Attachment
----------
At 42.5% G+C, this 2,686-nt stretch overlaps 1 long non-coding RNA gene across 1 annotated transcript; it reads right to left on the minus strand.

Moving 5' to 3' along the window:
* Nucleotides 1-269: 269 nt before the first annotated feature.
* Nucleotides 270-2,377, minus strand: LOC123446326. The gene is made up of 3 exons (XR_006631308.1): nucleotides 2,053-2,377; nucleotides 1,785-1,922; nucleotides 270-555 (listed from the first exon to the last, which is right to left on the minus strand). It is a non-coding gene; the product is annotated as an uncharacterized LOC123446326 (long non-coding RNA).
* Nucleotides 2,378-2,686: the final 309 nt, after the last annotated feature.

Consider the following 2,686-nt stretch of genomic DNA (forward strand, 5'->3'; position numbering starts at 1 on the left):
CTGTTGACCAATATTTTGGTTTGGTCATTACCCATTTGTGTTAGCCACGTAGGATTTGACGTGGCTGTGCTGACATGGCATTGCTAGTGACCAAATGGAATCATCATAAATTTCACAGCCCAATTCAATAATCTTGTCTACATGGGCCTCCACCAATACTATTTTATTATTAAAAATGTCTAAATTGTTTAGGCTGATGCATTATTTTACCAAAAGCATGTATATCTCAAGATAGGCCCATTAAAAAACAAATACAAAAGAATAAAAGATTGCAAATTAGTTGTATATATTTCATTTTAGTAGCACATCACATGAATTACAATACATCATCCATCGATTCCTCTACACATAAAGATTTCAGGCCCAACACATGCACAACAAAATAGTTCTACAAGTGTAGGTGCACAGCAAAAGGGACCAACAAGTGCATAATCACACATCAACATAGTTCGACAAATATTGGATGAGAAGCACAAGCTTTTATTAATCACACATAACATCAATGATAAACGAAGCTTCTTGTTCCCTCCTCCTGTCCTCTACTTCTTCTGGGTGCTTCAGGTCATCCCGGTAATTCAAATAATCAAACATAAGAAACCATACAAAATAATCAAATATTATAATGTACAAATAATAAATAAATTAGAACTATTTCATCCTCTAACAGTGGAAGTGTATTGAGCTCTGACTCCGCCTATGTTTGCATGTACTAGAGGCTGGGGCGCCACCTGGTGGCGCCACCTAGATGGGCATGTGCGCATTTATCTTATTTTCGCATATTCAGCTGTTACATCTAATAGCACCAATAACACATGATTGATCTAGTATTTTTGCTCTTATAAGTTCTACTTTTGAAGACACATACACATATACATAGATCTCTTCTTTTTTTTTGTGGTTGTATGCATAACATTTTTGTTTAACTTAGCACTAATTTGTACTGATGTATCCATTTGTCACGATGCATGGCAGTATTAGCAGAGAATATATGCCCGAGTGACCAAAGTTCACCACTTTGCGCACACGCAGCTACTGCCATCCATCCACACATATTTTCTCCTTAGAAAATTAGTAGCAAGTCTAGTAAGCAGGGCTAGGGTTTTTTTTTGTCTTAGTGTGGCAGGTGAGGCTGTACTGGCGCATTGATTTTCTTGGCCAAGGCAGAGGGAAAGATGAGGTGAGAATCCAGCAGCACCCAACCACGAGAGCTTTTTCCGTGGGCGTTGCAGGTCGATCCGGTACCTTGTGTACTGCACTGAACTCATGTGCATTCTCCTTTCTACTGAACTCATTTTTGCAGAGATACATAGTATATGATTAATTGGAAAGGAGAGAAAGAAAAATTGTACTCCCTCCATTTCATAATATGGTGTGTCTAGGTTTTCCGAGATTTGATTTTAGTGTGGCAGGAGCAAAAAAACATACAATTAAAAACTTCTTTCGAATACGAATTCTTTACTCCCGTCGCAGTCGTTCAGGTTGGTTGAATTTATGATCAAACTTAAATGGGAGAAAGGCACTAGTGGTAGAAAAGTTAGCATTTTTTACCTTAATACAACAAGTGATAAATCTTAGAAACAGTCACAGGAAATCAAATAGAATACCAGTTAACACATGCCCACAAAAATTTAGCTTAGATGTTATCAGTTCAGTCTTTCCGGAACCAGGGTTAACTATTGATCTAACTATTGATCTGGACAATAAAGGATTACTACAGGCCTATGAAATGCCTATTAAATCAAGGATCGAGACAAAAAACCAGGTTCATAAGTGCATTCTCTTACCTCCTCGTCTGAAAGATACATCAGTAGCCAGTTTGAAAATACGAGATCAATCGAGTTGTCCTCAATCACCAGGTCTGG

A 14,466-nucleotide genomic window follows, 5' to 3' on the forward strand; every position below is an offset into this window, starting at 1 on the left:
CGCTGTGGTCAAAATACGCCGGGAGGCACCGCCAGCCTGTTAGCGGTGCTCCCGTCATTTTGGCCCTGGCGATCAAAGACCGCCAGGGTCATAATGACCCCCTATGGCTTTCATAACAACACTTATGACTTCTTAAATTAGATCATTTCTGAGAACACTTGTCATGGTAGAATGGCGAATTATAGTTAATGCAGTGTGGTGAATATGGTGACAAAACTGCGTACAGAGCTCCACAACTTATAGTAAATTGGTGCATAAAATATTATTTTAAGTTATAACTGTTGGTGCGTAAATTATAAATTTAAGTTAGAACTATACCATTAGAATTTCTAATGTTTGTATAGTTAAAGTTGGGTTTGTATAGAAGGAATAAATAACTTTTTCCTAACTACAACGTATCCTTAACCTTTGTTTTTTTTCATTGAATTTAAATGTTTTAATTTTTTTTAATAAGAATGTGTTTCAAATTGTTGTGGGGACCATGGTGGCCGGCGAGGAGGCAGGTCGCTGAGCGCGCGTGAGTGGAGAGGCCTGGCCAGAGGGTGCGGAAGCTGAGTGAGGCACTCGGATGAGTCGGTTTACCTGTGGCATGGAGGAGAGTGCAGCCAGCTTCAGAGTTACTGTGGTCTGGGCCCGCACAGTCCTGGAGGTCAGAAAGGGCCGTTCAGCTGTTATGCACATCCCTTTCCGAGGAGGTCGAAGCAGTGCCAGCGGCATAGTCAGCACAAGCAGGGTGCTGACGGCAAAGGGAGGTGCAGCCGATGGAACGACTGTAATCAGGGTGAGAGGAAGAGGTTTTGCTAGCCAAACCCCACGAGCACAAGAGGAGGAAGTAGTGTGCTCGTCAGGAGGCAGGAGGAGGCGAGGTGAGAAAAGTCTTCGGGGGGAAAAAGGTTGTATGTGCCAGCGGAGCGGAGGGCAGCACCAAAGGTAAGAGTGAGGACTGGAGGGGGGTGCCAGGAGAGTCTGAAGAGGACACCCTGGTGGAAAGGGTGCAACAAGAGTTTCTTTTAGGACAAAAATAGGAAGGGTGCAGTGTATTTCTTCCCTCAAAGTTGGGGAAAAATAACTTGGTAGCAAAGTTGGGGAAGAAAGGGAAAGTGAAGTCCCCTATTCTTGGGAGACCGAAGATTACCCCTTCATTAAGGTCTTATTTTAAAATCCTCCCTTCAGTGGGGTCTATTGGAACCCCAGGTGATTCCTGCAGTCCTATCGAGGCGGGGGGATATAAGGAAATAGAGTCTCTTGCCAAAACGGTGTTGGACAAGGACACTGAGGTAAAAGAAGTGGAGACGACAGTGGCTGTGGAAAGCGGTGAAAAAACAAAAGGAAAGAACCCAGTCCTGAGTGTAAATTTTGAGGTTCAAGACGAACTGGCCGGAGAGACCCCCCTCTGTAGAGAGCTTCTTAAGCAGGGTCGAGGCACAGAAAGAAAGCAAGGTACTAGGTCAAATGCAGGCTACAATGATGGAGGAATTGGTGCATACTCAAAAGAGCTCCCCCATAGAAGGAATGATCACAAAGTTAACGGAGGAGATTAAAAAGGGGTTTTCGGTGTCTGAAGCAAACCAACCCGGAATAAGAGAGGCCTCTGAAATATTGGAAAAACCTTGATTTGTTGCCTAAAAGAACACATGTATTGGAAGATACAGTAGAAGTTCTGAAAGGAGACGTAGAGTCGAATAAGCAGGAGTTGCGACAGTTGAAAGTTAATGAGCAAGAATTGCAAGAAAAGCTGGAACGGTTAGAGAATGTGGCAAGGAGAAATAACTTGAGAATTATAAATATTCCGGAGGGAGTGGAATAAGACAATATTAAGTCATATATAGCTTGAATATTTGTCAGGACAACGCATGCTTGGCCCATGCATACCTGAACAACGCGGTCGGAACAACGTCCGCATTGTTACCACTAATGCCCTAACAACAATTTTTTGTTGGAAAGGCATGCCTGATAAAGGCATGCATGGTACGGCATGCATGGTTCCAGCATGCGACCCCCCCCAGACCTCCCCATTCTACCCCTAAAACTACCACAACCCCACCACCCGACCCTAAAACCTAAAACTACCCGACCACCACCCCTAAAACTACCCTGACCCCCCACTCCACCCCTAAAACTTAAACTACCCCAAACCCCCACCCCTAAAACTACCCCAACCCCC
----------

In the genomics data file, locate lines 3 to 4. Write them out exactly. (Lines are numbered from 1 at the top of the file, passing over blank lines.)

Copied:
* Nucleotides 1-269: 269 nt before the first annotated feature.
* Nucleotides 270-2,377, minus strand: LOC123446326. The gene is made up of 3 exons (XR_006631308.1): nucleotides 2,053-2,377; nucleotides 1,785-1,922; nucleotides 270-555 (listed from the first exon to the last, which is right to left on the minus strand). It is a non-coding gene; the product is annotated as an uncharacterized LOC123446326 (long non-coding RNA).